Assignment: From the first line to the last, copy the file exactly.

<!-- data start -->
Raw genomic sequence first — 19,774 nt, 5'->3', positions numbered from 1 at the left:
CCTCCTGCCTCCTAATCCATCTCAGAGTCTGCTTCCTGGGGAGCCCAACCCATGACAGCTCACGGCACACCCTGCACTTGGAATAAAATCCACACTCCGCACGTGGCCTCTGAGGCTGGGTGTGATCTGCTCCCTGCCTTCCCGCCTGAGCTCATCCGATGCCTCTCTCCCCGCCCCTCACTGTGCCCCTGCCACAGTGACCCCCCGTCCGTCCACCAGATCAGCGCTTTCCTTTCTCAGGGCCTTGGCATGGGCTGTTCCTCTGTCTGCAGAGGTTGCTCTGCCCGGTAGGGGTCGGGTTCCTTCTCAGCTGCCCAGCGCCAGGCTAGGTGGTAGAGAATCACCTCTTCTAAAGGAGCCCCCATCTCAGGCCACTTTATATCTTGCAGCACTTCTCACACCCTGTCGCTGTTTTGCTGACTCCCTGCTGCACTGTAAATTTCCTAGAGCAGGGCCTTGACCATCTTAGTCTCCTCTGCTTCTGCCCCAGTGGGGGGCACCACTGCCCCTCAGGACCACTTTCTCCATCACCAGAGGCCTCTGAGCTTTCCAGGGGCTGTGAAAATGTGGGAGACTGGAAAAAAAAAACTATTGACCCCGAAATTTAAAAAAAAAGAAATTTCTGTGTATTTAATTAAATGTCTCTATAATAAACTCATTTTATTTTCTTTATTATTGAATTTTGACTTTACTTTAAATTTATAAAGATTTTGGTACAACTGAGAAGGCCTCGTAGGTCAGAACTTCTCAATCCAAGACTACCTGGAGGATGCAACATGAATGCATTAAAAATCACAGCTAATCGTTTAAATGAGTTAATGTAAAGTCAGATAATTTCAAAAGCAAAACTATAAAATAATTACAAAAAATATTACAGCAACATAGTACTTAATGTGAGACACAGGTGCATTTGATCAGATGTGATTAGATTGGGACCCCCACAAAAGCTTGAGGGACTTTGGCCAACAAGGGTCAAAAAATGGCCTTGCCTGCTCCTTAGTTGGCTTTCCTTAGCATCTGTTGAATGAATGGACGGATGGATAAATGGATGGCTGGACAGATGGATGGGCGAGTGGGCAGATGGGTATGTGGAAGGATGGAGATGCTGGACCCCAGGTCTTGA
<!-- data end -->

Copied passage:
Raw genomic sequence first — 19,774 nt, 5'->3', positions numbered from 1 at the left:
CCTCCTGCCTCCTAATCCATCTCAGAGTCTGCTTCCTGGGGAGCCCAACCCATGACAGCTCACGGCACACCCTGCACTTGGAATAAAATCCACACTCCGCACGTGGCCTCTGAGGCTGGGTGTGATCTGCTCCCTGCCTTCCCGCCTGAGCTCATCCGATGCCTCTCTCCCCGCCCCTCACTGTGCCCCTGCCACAGTGACCCCCCGTCCGTCCACCAGATCAGCGCTTTCCTTTCTCAGGGCCTTGGCATGGGCTGTTCCTCTGTCTGCAGAGGTTGCTCTGCCCGGTAGGGGTCGGGTTCCTTCTCAGCTGCCCAGCGCCAGGCTAGGTGGTAGAGAATCACCTCTTCTAAAGGAGCCCCCATCTCAGGCCACTTTATATCTTGCAGCACTTCTCACACCCTGTCGCTGTTTTGCTGACTCCCTGCTGCACTGTAAATTTCCTAGAGCAGGGCCTTGACCATCTTAGTCTCCTCTGCTTCTGCCCCAGTGGGGGGCACCACTGCCCCTCAGGACCACTTTCTCCATCACCAGAGGCCTCTGAGCTTTCCAGGGGCTGTGAAAATGTGGGAGACTGGAAAAAAAAAACTATTGACCCCGAAATTTAAAAAAAAAGAAATTTCTGTGTATTTAATTAAATGTCTCTATAATAAACTCATTTTATTTTCTTTATTATTGAATTTTGACTTTACTTTAAATTTATAAAGATTTTGGTACAACTGAGAAGGCCTCGTAGGTCAGAACTTCTCAATCCAAGACTACCTGGAGGATGCAACATGAATGCATTAAAAATCACAGCTAATCGTTTAAATGAGTTAATGTAAAGTCAGATAATTTCAAAAGCAAAACTATAAAATAATTACAAAAAATATTACAGCAACATAGTACTTAATGTGAGACACAGGTGCATTTGATCAGATGTGATTAGATTGGGACCCCCACAAAAGCTTGAGGGACTTTGGCCAACAAGGGTCAAAAAATGGCCTTGCCTGCTCCTTAGTTGGCTTTCCTTAGCATCTGTTGAATGAATGGACGGATGGATAAATGGATGGCTGGACAGATGGATGGGCGAGTGGGCAGATGGGTATGTGGAAGGATGGAGATGCTGGACCCCAGGTCTTGA